San Diego’s pension fund is facing a $2.1 billion shortfall.
The amount needed to close the gap is about 75 percent of the city’s fiscal year 2012 budget. City employees--who don’t receive social security benefits--are paying into a system which may not be able to pay them back at the rate its financing is headed.
So, finding a solution to the shortfall has made its way to the forefront of political discussion in the city. Though politicians, city leaders, mayoral candidates and residents have suggested their fair share of solutions, one plan in particular has dominated the dialogue and secured a spot on the June ballot.
Proposition B, also known as the Comprehensive Pension Reform ballot initiative, was designed to tackle the shortfall. It would transition city employees from the current pension system to a 401(k) type of retirement contribution. It may also freeze pensionable pay for new city employees for 5 years.
Mayoral Candidate Carl DeMaio, Mayor Jerry Sanders, the San Diego County Taxpayers Association, Councilmember Kevin Faulconer, and the Lincoln Club of San Diego produced the measure.
Supporters claim the measure will save the city at least $1.2 billion through 2040 if passed. However much of the opposition surrounding the initiative is centered on the cap, and whether it would actually guarantee that savings.
On June 5, voters will decide if the CPR is the best plan to fix San Diego’s pension problem.
Here is a brief timeline of the measure's path to the ballot.
April 5, 2011: Ballot measure description submitted to the City Clerk. Petition begins to circulate.
September 9, 2011: Campaign submits over 145,000 signatures to the City Clerk in support of the measure.
December 2011: Mayoral candidate and attorney Hud Collins filed a lawsuit against the CPR, arguing the initiative isn’t an amendment to the city charter, but rather a charter revision.
January 30, 2012: San Diego City Council votes to officially place the initiative on the June ballot.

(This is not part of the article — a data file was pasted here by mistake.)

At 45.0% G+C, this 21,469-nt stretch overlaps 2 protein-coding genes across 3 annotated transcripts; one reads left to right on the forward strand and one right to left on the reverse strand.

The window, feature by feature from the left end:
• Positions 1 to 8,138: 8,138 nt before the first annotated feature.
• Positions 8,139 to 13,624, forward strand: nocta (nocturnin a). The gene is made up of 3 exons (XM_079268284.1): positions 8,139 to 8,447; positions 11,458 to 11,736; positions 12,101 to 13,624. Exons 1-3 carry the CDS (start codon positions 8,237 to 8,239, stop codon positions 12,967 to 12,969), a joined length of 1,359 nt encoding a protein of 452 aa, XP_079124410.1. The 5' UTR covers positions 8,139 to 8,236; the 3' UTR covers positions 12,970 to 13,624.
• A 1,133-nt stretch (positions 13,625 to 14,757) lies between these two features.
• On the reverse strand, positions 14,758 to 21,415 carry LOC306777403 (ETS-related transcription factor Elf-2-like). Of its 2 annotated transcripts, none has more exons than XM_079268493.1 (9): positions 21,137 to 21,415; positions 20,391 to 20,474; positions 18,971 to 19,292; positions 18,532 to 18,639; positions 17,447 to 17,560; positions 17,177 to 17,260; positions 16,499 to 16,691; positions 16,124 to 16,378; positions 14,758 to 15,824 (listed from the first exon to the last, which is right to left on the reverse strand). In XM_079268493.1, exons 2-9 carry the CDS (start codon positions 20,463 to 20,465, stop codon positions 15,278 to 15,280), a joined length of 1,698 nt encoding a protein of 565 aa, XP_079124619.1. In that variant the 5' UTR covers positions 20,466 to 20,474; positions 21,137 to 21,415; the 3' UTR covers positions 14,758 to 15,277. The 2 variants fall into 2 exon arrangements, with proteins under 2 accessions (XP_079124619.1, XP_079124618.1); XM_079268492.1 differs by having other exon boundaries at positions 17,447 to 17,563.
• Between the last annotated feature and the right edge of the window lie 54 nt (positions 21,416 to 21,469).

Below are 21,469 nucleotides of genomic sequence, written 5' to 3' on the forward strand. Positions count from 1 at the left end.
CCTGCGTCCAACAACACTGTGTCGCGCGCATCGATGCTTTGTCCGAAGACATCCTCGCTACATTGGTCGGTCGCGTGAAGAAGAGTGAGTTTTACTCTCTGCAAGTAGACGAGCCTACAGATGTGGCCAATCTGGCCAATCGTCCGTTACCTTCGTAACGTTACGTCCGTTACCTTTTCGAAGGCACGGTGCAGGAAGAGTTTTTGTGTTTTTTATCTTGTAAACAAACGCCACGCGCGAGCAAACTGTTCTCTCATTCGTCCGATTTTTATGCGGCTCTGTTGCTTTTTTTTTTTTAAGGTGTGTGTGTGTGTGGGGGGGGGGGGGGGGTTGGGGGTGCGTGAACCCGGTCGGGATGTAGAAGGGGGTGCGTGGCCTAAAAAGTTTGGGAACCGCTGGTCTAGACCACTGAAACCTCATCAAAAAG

February 13, 2012: Local labor unions teamed up with the state’s Public Employee Relations Board (PERB) to file an official complaint against the initiative.
February 21, 2012: A Superior Court Judge ruled against PERB’s legal challenge, saying the group should await the results of the election.
February 22, 2012: A second lawsuit against the measure, filed by mayoral candidate and attorney Hud Collins, also failed in court.
June 5, 2012: Prop B passes overwhelmingly in the California Primary Election.
June 19, 2012: California’s Fourth District Court of Appeals rules in favor of unions that Prop B must be heard by an administrative law judge.
July 11, 2012: State judge grants a temporary restraining order against Prop B, slows implementation.
July 31, 2012: San Diego Superior Court Judge Luis Vargas denies an injunction that would have further postponed the city’s implementation of Proposition B. Proponents of the measure saw this as a victory, and negotiations were expected to begin.
October 1, 2012: Gov. Jerry Brown signs a state-wide pension reform law requiring the city to put the new hires into Social Security. San Diego Mayor Jerry Sanders said the law was "misguided," and problematic for Prop. B because because Prop. B does away with the city’s defined-benefit pensions going forward.
November 8, 2012: City sues the state of California over the newly-signed law, saying it may end up costing taxpayers.
For more on this issue and others facing voters in June and November, check out our Decision 2012 page.